Only on MasterChef will you see a woman wearing a hijab. Only on Farmer Wants a Wife will you find a sixty-year-old Central Queensland farmer pursuing realistically shaped women his own age. And I’m not even starting on The Great Australian Bake Off or My Kitchen Rules.
Watching real people, who are placed under extreme pressure in a confined competitive environment, reacting in ways we ourselves might, holds a tremendous amount of appeal.
Witnessing Richie’s face on the new season of The Bachelor, with all his adorable awkwardness, when Lady Eliza serenades him seconds after their first introduction is priceless viewing. An actor could not portray or improvise that raw, tender human expression and emotion, nor evoke in the viewer a sinking twisted feeling of embarrassment for having watched the interaction it in all its uncomfortable glory.
And no script-writer is going to come up with the line, ‘Wow! Olena is a total babe’ like Richie delivered making us marvel at his me-good-at-words skills.
Okay, okay, that’s all ‘cool bananas’, but what’s this got to do with romance—specifically, a romance novel?
I’m glad you asked.
Let’s focus on reality dating shows, shall we? You know the ones—The Bachelor and The Bachelorette, Farmer Wants a Wife and Married at First Sight. If you look closely, each of these shows possess all the components you love in a romance novel:
- a heroine we can love and sympathise with
- a sexy hero who may not be perfect but he sure as hell is mouth-wateringly close
- exotic settings
- loads and loads of conflict.
Bless reality television for showing us so many tears, tantrums and tender moments. *sigh*
But don’t you ever want to know what happens behind the scenes?
Did last season’s Bachelor, Sam, really fall hopelessly in love with Snezana like we all hoped?
Did they sneak a moment to secretly get hot and heavy with each other between filming?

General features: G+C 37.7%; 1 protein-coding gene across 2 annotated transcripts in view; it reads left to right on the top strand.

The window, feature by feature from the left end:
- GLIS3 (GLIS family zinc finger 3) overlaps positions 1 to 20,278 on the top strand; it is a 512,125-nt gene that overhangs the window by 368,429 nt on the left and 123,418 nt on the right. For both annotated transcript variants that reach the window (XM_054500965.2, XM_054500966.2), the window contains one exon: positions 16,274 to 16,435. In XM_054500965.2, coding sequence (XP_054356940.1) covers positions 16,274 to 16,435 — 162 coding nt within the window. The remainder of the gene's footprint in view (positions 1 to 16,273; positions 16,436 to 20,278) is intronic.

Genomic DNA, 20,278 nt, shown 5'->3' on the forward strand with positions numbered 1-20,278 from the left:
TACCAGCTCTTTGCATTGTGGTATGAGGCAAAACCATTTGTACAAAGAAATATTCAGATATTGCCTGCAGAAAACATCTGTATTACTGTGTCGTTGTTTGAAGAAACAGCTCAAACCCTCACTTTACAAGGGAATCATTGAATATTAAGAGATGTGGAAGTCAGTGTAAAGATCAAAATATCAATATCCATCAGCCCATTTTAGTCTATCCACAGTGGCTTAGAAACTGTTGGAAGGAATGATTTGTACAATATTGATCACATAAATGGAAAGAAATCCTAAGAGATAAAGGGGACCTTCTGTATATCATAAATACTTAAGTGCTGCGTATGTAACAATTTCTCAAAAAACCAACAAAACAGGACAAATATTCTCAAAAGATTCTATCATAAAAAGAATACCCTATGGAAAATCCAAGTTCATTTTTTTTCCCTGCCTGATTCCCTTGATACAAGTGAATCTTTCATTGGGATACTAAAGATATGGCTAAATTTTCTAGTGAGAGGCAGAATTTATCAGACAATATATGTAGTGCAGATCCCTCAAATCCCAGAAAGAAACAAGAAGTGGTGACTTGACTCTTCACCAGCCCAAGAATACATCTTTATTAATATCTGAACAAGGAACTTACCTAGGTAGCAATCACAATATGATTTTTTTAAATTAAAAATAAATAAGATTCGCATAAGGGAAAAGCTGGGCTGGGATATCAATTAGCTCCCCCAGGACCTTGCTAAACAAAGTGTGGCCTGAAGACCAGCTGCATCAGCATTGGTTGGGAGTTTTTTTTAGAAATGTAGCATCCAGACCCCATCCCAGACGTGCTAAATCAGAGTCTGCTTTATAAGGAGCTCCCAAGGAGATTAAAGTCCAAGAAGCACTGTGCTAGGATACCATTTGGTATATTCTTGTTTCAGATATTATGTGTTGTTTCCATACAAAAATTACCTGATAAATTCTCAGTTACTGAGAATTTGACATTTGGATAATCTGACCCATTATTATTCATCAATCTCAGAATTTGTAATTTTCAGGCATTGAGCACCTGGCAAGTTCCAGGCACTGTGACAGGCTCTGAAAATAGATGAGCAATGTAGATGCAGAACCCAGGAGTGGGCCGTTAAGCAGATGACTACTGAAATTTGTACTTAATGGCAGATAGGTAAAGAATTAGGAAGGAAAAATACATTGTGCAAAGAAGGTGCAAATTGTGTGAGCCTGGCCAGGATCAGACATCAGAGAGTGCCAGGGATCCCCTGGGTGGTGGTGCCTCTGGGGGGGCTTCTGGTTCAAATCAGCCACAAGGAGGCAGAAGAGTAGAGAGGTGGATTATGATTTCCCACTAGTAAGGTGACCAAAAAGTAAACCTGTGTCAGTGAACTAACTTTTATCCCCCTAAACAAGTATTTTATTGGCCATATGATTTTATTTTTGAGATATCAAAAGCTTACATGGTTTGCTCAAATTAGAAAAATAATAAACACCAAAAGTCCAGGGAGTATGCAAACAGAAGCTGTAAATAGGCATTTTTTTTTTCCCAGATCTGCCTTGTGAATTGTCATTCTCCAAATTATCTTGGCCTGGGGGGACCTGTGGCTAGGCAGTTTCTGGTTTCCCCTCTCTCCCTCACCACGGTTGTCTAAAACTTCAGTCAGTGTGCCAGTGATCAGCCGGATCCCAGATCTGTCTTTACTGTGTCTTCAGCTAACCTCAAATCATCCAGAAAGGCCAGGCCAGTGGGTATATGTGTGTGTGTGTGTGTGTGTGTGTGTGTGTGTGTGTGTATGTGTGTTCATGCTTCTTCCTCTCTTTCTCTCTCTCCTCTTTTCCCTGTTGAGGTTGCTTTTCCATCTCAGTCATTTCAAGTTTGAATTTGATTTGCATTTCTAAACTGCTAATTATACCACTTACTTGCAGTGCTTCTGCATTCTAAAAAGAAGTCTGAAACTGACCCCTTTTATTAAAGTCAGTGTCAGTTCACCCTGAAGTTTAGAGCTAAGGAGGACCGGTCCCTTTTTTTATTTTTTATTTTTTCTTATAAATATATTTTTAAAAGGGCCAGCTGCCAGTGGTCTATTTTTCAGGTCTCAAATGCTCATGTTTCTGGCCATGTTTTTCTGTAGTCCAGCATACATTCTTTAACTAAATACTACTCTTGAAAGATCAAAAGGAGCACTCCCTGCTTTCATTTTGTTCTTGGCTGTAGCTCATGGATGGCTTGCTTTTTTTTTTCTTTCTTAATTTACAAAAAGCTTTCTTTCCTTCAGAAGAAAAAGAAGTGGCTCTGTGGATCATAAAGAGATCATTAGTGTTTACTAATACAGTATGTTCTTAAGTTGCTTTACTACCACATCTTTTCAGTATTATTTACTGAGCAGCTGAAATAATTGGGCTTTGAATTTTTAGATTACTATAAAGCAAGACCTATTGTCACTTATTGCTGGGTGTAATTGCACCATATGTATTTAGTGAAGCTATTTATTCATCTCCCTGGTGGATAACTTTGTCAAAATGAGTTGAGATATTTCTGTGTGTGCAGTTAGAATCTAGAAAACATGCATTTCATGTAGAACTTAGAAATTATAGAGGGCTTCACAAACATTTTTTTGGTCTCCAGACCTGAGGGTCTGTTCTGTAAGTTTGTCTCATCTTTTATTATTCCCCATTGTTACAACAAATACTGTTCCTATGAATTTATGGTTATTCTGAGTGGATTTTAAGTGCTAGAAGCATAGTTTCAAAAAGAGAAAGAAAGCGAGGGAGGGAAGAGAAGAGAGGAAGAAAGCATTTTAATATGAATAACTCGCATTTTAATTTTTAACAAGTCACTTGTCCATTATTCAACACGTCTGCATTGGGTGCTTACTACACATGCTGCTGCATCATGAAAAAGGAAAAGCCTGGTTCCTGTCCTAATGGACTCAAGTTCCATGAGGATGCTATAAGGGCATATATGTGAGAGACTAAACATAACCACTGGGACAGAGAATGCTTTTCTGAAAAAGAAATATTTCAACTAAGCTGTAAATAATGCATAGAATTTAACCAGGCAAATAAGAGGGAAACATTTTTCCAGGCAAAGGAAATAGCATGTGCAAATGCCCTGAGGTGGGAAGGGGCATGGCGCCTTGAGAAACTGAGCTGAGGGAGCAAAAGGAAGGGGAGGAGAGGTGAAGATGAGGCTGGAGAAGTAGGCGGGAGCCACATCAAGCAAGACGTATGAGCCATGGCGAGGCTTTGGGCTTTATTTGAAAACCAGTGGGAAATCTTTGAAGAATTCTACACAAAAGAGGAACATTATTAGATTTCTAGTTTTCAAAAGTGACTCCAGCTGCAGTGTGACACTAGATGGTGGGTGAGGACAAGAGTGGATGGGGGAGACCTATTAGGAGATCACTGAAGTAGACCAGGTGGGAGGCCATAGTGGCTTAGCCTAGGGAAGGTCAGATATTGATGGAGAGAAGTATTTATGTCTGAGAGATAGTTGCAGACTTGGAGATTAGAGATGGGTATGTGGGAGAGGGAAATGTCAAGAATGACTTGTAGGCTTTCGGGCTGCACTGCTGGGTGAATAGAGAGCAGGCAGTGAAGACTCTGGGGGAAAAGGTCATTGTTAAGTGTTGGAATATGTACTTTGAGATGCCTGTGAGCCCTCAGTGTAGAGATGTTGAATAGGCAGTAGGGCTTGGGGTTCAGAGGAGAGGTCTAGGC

How did Snezana react when she saw the footage of Sam kissing the other beautiful contestants and whispering his sweet-nothings in their ear?
And when all the girls were getting sloshed on champagne, did any take it too far and have to secretly rush to the toilet to vomit?
Okay, maybe scratch that last one.
The point is, I want to see what’s left on the cutting room floor. Or what didn’t even make it on to film in the first place. I want to know the motivations, secrets, regrets, excuses, and behind-the-scene squabbles. But mostly, I want all the romance and love found in a reality dating show dished up with a big bowl of happily-ever-after, wouldn’t you?
Of course you would. And your wish is my command.
*waves magic wand*
Enter the romance author. (That’s me!)
I’ve taken all of the best parts of reality television and a romance novel and mixed them up together. The result is Catch Me a Cowboy: a big, delightful mishmash of catty contestants who risk their hearts to win the love of a hunky man-mountain cowboy.
The best part is, nothing is left out. All the goodies are on show.
And that is how reality television and romance collide!
Crash into Jacquie’s new novel, Catch Me A Cowboy.
Emily Wolfe, real estate agent to the elite, is tired of being alone. So when she gets a chance to compete on a reality dating show she decides to risk it all for love in the biggest game of her life.
The city girl is surprised how much she enjoys switching her high heels for cowboy boots and pedicures for mud treatments—and not the kind you find at a day spa. And she’s falling hard for Wil Parker, the sexy, rugged farmer at the centre of the show.
Amidst the chaos, tantrums and editing tape, the heat and passion between Emily and Wil reaches boiling point. But can they survive the imminent explosion, let alone the fallout?
by Lea Darragh
It wasn’t always books that lured me into the delicious world of romance, or writing for that matter. Stories of lovers are sometimes enticed from watching people. Listening to and absorbing the inner workings of the mind, the language of the heart that isn’t always decipherable to those who don’t pay attention.
And sometimes it’s music. A song playing over the speaker system as you drive to and from a life you begrudge because you’d rather be spilling your every romantic thought onto a page. A line written in beautiful scripture that even though it was barely five words long, still transported you to a story that completely overtook you.
For the moon never beams without bringing me dreams…And all I loved, I loved alone…All my soul within me burning…But we loved with a love that was more than love – I and my Annabel Lee…
Poe is gorgeously bewildering, and incredibly inspiring to say the least. As simple a kiss, I was addicted.